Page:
Late last year we wrote about an experimental advertising product that Digg was developing:
One experiment Digg is working on, says one source close to the company, is a self service advertising product that will be somewhat similar to Google Adwords, but with a twist. The product would insert advertisements into the Digg news stream (presumably clearly marked). Where those ads end up, and how much an advertiser pays per click, would be based on user feedback.
So users would have the ability to vote on advertisements in the same way they vote on stories. The better ads, as determined by Digg users, will get more prominent placement and a lower cost-per-click.
Compare that to the blog post from Digg a few minutes ago announcing a new advertising product:
Today, we’re announcing our plans to roll out a new advertising platform — Digg Ads. Digg Ads will give you more control over which advertisements are displayed on Digg. The more an ad is Dugg, the less the advertiser will have to pay. Conversely the more an ad is buried, the more the advertiser is charged, pricing it out of the system.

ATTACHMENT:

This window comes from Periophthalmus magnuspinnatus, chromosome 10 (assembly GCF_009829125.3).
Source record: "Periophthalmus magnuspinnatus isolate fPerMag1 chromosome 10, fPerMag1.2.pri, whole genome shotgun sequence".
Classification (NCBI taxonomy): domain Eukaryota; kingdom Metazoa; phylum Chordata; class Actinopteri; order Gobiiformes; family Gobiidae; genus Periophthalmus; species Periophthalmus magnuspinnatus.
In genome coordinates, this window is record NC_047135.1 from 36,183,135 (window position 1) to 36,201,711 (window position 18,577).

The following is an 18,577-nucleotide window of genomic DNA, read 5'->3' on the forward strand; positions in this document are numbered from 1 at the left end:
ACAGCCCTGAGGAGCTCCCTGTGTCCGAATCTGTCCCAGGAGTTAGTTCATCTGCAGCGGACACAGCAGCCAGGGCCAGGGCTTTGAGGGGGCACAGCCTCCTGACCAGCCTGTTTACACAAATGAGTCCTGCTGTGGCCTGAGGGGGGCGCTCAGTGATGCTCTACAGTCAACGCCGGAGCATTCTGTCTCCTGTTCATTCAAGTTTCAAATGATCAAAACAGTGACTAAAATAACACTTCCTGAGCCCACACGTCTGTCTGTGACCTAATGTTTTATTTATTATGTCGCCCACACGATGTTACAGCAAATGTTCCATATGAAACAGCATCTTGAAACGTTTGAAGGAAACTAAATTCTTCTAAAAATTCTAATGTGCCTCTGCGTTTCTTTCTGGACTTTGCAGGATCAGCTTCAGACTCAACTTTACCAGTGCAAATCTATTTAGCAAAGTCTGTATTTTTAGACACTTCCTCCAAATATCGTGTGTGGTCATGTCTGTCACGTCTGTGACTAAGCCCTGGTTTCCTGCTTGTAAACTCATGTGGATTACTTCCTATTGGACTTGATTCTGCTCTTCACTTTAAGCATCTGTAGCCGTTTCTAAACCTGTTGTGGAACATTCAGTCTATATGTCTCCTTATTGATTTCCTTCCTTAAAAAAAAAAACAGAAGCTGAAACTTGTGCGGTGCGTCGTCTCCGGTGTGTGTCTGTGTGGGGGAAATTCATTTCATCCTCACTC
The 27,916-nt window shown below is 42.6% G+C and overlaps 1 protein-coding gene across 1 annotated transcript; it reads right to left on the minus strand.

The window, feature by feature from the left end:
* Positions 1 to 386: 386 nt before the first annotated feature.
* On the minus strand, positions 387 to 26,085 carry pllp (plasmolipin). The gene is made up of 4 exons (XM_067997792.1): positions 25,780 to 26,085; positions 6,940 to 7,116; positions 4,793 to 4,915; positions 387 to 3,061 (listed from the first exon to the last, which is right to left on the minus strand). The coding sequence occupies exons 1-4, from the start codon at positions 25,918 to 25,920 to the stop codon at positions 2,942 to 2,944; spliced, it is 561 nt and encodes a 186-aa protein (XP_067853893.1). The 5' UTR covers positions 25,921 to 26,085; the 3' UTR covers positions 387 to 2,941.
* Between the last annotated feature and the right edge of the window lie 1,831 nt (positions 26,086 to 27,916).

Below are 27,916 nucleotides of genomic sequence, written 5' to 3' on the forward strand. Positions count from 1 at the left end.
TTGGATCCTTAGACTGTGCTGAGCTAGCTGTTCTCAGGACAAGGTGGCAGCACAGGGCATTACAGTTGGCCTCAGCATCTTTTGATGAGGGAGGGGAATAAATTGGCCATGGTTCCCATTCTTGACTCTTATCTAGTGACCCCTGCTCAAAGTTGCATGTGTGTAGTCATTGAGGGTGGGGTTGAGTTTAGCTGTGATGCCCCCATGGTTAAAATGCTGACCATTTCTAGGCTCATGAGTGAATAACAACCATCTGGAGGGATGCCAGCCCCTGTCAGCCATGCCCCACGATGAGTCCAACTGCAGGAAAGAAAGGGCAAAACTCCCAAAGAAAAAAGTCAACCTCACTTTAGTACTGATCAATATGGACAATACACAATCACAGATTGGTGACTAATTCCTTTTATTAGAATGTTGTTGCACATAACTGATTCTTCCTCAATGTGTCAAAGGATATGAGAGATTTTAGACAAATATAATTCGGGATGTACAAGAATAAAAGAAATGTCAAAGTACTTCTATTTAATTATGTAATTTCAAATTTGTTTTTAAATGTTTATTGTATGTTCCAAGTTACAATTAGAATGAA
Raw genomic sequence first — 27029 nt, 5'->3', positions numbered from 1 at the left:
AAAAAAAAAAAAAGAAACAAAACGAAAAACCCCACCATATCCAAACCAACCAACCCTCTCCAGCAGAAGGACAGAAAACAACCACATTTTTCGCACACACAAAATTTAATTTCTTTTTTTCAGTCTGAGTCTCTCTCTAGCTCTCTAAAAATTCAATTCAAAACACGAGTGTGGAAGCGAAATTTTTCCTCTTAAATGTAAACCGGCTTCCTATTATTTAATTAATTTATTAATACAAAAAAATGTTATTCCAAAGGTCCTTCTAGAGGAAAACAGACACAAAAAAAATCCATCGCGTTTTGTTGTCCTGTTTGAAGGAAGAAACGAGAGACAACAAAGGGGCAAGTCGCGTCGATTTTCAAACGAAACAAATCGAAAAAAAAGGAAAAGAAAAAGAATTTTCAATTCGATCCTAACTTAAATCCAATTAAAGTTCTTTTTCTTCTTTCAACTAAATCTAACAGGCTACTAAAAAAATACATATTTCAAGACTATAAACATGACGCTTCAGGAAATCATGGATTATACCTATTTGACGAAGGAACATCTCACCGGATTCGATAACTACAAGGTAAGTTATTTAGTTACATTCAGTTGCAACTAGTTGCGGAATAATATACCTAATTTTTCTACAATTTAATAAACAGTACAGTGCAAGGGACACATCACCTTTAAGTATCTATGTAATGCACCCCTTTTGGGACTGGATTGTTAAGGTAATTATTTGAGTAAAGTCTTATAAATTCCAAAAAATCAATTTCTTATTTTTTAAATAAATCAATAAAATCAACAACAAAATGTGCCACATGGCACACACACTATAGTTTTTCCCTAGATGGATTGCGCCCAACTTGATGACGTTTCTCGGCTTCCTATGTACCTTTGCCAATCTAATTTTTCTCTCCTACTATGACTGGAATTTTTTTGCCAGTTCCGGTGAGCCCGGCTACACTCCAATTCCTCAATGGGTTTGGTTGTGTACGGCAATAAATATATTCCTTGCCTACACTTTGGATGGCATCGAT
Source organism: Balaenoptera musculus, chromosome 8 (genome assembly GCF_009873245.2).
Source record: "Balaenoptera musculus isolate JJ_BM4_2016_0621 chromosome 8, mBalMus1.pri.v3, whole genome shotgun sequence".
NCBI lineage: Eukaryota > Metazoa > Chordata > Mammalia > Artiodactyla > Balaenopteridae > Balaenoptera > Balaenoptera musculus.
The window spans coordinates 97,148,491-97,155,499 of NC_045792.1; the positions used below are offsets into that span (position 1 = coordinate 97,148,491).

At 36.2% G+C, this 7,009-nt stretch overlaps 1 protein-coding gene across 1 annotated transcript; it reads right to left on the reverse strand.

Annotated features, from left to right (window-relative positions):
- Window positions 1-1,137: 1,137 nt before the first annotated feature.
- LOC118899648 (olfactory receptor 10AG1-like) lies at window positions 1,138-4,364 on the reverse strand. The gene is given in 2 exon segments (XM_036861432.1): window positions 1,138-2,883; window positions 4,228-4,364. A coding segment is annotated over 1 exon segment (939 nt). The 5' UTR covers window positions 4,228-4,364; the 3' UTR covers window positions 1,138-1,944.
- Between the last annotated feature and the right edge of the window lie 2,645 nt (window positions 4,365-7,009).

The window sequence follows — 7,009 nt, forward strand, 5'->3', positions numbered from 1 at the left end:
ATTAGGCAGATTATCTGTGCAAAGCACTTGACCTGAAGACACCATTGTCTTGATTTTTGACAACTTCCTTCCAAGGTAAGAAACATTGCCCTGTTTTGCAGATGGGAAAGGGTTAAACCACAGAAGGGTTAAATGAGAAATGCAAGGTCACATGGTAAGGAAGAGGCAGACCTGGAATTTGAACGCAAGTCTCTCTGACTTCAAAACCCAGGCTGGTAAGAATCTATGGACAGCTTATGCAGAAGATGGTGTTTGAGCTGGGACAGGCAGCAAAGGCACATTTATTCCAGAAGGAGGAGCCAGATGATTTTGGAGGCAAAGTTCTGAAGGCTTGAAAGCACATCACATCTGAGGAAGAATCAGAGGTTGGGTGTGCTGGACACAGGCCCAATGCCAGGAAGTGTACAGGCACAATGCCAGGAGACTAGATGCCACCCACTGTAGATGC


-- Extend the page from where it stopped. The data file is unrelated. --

The platform will launch as a pilot in a few months, and it will be an ongoing work in progress as we learn more from the Digg community and adjust the system. We’re still in very early stages of working with advertisers and building the system, but we wanted you to be the first to hear about our plans.
Digg Ads will appear alongside stories in the river. The sponsored content will look and feel similar to regular Digg content, but will be clearly marked as sponsored. It may link to stories, video trailers, independent product reviews – many of the same types of content you see on Digg every day. The goal here is to give advertisers a way to present content related to their brands and get immediate input on whether it’s relevant to the Digg audience, or not.
New Digg ads will appear directly in the news stream and will be clearly marked as sponsored. The more people click on the ads, the lower the price the advertiser will pay. Ads that are buried too often will be priced “out of the system.”